I was told that Tallinn would be a beautiful town to visit in the summer: with green parks, small lakes around the fortress, the sea-side, blue sky, and warm sun—you know—just perfect. These are stories I had heard often until I decided to stop by
Travelling to Tallinn, Estonia, from St Petersburg
- Bus Ticket: Take a direct bus, for example, via LuxExpress, to Tallinn Coach Station. A round-trip ticket is about 40-50 euros (the regular price, when you book in advance you can get a cheaper promotion price)
- Distance: 370km, time: 7 hours
- Type of Trip: weekend trip, outdoor
- Things to Do: See the old town of Tallinn and Kadriorig Palace
- Travel Budget: besides the bus ticket, calculate 10 euros per person per night in a hostel in the city centre (such as the Old Town Hostel Alur) and additional fees for museums and a walking tour
- Tip: Take the Free Walking Tour that starts everyday at noon at the Tourist Information Office in the centre. It’s donation based.
- Important note: as an EU citizen you won’t have a problem in entering Estonia, just make sure that you have a multi-entry visa to get back to Russia. As a non-EU citizen, make sure you have the correct document to enter the Schengen zone.
Snow covered roofs and negative four degrees—it was love at first sight
It was the middle of the night when the bus from St Petersburg arrived. Not on time, of course, but ten minutes early. The weather was freezing, but inside the Uber, I could not stop looking out of the window at the deep, dark sky, the illuminated fortress, and the colourful facades of medieval houses that appeared gritty and beautiful at the same time.
Day 1: Tallinn’s Old Town
Tallinn might be a small capital city, but in terms of history, it is huge. Situated as a port city right on the Baltic Sea, across from Helsinki, the citizens of Tallinn always had a special connection to the world beyond, and, at the same time, based their culture around nature and fairy tales. Tallinn can be proud of its 5,000 years of history, but things really got interesting in the last 300 years. The city’s history began to be shaped by one occupation after another: the Danish, followed by the Germans, Swedes, and Russians, preceding a period of independence. It was only after the fall of the Soviet Union that the Estonian people could again claim independence in 1991.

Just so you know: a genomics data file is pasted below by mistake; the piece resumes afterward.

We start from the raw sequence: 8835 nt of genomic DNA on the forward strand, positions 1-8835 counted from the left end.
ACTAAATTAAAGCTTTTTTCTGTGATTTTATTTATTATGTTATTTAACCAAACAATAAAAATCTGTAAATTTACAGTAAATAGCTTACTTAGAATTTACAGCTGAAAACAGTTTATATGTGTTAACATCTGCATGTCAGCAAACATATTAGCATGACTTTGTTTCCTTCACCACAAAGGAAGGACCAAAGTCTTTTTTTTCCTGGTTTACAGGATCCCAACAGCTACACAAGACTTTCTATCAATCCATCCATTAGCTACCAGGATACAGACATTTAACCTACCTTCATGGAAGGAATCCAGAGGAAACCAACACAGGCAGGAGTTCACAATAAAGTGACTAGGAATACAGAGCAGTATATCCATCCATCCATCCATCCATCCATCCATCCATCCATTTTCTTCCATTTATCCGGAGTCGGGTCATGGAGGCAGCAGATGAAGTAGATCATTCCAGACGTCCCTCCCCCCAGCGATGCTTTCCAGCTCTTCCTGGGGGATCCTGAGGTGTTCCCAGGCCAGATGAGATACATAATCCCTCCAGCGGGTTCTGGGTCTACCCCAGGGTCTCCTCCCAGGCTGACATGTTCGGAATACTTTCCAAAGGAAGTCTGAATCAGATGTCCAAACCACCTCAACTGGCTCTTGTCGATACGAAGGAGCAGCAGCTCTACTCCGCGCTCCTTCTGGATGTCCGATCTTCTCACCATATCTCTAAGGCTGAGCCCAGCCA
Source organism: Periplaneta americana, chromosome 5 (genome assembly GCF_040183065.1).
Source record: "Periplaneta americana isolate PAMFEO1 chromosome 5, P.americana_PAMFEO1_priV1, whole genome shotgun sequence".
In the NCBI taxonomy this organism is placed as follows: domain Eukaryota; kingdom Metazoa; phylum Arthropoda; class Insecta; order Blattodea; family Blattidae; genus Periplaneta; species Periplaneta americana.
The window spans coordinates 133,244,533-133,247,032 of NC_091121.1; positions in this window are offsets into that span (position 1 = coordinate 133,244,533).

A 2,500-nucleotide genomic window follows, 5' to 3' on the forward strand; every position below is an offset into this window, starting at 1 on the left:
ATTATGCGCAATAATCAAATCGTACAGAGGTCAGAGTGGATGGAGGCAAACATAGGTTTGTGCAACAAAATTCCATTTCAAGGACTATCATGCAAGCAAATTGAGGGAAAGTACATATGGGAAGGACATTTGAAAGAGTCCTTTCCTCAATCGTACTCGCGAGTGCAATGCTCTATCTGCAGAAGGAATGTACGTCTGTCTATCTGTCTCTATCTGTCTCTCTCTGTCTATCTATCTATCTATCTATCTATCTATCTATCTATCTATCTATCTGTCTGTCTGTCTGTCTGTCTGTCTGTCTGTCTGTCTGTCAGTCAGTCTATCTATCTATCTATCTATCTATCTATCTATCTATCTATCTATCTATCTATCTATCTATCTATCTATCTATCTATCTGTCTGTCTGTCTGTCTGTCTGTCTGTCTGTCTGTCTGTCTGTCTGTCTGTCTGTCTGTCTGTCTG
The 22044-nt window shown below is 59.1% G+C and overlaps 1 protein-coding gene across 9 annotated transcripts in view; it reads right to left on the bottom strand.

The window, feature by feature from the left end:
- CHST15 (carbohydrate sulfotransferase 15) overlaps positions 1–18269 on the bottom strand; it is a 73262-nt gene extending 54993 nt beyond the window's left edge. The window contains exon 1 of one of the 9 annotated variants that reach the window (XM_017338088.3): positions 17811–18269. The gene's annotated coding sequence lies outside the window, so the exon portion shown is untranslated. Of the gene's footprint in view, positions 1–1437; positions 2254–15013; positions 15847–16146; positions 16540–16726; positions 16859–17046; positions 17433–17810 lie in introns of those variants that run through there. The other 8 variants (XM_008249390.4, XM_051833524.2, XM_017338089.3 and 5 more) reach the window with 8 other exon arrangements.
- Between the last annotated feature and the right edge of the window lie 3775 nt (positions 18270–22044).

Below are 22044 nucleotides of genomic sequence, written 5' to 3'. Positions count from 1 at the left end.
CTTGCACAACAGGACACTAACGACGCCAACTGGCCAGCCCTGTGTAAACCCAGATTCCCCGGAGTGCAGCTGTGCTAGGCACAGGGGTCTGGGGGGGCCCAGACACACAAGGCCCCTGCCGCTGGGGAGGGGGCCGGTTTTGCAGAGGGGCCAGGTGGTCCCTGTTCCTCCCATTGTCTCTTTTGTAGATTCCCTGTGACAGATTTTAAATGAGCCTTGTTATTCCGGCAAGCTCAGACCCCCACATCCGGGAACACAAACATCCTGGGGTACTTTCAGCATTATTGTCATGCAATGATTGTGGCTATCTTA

Walking History Lesson
The Free Walking Tour gives you a perfect introduction to the city’s history—including some fun facts about Tallinn’s medieval period: Why are we celebrating Christmas with a tree? What were the two ways for Tallinn’s infamous executioners to find a wife? Or, what were the six ways to be executed in medieval Estonia (swords for knights might be obvious, but did you know that common people could choose between—among others—being buried alive or boiled alive)? Join the group and discover the city!
Day 2: Get out of the city centre
When you just have one day in Tallinn, you are really motivated and good on foot. No worries, you can do both the Free Walking Tour and the tour outside the city centre in one day. The map below shows some starting points, just follow the route or look for one yourself and discover the Tallinn of today, shaped by the history of yesterday.
Tip: Café Klaus is right in the middle of the walking tour, so take your time and have a break in this cosy café and try their homemade soups!